Anxiety is one of the most prevalent mental health issues today and greatly detracts from the overall quality of life for many of my clients. The root causes of anxiety often link to past traumatic experiences that are unresolved and buried in the unconscious mind. Unknowingly they create internal conflict, fear, and begin to influence decision making and overall outlook. Overtime, this may degrade sense of security, confidence, and safety in the world, thereby creating anxiety. In my work with clients we resolve the causes of their anxiety so that they may find lasting relief.
What is Anxiety?
Anxiety is defined as excessive worry, fear, and nervousness beyond what is reasonable or explainable by circumstance. There are several types of anxiety, such as Generalized Anxiety Disorder, Obsessive Compulsive Disorder, and various phobia-related fears. Anxiety is a reflection of unconscious conflict due to unresolved past traumatic experiences. The result? Feelings of overwhelming fearful thoughts, apprehension, unmanageable stress, coping mechanisms, and debilitating worry.
At times, it is normal and healthy to feel anxiety. Examples of healthy anxiety may occur when you face problems at work, give a speech, take a test, or make an important decision. A little bit of anxiety is beneficial and fosters learning, problem-solving, productivity, and builds confidence when an individual is able to overcome their fears. However, when anxiety interferes with daily functioning it is important to seek help so that symptoms do not escalate over time.
Let’s take a moment for quick reflection. Think about a time when you were nervous or worried. Did you experience physical symptoms such as breathlessness, heart palpitations, muscle tension, fatigue, sweating or tremors? Did you eat food, clean your space, go for a walk, drink alcohol, or mediate? All of these behaviors are ways to cope with anxiety – some healthier than others. These coping mechanisms may help to calm and soothe you in the moment, but they do not resolve the underlying causes of anxiety, which is the work we do together in therapy.
Identifying Symptoms of Anxiety
Anxiety symptoms and coping mechanisms are different from one person to another. Working with a therapist will help you gain perspective on your symptoms and how they come up in your life. Then you will find strategies to most effectively provide relief in moments of heightened symptoms so that you are able to continue with daily life.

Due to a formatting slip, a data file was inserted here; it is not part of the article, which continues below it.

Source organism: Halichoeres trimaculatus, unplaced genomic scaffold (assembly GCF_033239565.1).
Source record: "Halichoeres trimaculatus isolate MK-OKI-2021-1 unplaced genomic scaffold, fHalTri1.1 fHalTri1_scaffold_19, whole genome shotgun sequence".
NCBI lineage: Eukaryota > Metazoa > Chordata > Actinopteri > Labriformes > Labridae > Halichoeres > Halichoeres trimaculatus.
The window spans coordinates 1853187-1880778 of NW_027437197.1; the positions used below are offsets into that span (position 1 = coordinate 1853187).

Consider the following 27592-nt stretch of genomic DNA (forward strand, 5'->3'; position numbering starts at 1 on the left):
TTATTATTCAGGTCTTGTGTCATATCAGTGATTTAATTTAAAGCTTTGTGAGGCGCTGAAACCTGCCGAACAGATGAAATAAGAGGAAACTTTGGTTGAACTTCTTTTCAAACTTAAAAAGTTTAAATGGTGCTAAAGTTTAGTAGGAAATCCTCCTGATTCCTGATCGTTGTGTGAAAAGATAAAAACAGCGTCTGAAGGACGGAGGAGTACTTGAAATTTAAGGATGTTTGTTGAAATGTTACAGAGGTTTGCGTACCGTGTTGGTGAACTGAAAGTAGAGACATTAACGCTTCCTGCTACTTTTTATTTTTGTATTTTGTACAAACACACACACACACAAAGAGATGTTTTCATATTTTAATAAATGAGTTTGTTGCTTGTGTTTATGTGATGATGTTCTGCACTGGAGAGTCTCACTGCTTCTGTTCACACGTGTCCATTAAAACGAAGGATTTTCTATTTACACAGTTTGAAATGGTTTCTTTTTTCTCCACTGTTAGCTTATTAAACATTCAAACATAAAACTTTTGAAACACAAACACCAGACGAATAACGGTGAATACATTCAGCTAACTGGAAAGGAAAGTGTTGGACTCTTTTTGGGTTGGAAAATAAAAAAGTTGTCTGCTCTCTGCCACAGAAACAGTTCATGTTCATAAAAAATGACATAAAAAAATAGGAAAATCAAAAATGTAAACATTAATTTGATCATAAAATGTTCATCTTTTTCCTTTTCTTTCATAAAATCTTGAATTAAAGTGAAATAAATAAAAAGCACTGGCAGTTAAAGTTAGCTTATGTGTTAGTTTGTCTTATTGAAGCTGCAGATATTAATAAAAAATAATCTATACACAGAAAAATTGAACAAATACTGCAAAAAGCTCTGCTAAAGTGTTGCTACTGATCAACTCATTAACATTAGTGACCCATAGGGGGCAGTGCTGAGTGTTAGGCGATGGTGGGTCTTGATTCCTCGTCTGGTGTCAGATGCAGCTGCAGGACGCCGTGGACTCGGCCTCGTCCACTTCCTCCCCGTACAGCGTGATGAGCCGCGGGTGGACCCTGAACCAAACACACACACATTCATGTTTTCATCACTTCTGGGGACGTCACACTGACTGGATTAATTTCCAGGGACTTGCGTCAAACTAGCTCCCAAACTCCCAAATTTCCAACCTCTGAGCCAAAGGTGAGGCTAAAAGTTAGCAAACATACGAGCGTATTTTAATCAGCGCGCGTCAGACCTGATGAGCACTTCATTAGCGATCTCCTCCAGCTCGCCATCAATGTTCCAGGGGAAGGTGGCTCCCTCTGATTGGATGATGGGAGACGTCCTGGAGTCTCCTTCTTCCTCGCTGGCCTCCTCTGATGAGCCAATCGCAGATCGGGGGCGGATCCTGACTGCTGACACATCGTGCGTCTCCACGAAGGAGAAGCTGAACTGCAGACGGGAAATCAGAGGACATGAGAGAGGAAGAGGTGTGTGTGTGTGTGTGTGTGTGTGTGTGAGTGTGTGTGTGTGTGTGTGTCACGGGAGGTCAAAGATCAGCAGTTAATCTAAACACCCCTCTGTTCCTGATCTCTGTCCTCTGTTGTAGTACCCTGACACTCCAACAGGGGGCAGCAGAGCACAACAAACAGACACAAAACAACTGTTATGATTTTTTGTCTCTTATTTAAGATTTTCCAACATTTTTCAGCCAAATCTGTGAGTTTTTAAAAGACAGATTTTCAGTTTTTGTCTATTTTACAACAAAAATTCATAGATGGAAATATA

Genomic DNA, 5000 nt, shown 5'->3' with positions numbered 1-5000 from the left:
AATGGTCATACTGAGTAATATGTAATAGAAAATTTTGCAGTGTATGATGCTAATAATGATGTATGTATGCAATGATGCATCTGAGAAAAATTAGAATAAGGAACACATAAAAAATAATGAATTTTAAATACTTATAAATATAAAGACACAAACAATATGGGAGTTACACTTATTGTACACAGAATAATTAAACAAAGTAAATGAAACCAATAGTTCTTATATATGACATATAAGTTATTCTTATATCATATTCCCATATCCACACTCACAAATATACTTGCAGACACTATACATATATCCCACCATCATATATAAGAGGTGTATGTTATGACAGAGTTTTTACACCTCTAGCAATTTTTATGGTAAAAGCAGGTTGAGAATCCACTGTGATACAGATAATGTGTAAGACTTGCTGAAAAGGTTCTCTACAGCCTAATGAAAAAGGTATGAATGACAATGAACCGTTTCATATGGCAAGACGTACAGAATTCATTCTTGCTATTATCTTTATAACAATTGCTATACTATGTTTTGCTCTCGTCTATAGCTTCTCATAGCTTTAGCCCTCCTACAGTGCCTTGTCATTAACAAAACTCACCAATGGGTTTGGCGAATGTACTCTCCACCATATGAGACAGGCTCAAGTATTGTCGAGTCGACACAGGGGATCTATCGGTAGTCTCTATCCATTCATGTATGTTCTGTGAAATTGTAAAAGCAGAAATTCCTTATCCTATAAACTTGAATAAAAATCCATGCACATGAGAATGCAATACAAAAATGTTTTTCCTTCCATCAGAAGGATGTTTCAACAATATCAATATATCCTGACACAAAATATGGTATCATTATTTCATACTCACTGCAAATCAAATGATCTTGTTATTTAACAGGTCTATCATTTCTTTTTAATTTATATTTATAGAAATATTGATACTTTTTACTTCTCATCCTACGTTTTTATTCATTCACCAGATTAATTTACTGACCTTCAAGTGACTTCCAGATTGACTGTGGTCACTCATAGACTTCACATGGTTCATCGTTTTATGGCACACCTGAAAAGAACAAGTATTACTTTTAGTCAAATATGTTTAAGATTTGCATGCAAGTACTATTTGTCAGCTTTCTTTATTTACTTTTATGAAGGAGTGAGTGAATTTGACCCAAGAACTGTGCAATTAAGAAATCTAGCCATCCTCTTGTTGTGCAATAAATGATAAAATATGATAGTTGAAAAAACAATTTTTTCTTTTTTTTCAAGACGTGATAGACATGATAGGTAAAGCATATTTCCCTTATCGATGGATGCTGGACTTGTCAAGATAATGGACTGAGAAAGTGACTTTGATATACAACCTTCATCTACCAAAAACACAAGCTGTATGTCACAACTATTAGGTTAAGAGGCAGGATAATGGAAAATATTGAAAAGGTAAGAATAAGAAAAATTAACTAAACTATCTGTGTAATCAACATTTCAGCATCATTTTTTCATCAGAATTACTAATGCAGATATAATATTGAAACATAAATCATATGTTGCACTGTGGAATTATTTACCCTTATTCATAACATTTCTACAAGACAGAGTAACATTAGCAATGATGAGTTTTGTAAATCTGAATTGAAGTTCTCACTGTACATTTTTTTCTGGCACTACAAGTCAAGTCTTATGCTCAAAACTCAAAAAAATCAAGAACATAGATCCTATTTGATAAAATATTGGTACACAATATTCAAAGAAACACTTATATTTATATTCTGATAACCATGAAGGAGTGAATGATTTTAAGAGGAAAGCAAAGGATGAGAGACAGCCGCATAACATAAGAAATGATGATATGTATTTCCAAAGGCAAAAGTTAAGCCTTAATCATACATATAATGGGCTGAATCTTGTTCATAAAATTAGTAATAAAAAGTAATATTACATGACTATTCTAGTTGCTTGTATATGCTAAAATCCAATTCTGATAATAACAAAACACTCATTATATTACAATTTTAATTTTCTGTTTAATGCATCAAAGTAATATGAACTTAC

Through ongoing therapy sessions, you will investigate the unconscious conflicts that are at the root of your anxiety. This process will assist you in finding a deeper understanding of yourself and developing greater self compassion. Together this approach ensures a dramatically improved quality of life and decreases chance of relapse or worsening or symptoms.
Coping with Anxiety
Anxiety symptoms are deeply interwoven with the unconscious and may be hard for the mind to rationally overcome. However, when you feel an anxiety attack coming on there are strategies you can rely on to bring yourself back to the present moment. First,
pay attention to the elements that are immediately present wherever you are: the temperature of the room, color of the building, feel of a steering wheel, or smell of the air. Acknowledging or even saying out loud each element will require you to focus on what is real rather than getting mentally swept away in anxious thoughts. Focusing on the present will help you realize that you are safe. This brings in a small window of clarity that will create distance from your irrational fearful thoughts.
What is a Panic Attack?
A panic attack is a sudden feeling of terror that presents without warning and connection to any danger. These episodes can happen at anytime, even during sleep. It can be so intense that people explain these episodes like a heart attack or feeling of mortal danger. Panic attacks may be unrelated to any event, spurred entirely by internal conflict, or triggered by the memory of past traumatic experiences. Most people with panic attacks will experience symptoms of a racing heart, feeling weak or dizzy, numbness in the hands and fingers, chest pain, and feeling total loss of control.
What is Post-Traumatic Stress Disorder (PTSD)?
A person may begin to experience symptoms of PTSD from one month up to many years after a traumatic event. PTSD can start at anytime, simply because the mind no longer is able to repress the trauma. The cause of PTSD can arise from many situations, a few examples include near death experiences, war, car accidents, physical or sexual abuse. The symptoms can be intrusive distressing memories of the traumatic event, such as sudden flashbacks and vivid nightmares. One of the most common symptoms is emotional numbness and avoidance of places, people, and activities that create reminders of the trauma and thus limit one’s ability to travel freely through life. Additional common symptoms include difficulty sleeping and concentrating, feeling jumpy, and being easily irritated and angered.
Addressing these struggles can be intimidating. However, these symptoms interfere with living normally and comfortably, and working with a therapist will allow you to safely explore and resolve past trauma.
I’m here to help you and know through working with countless individuals that you too can find relief from anxiety.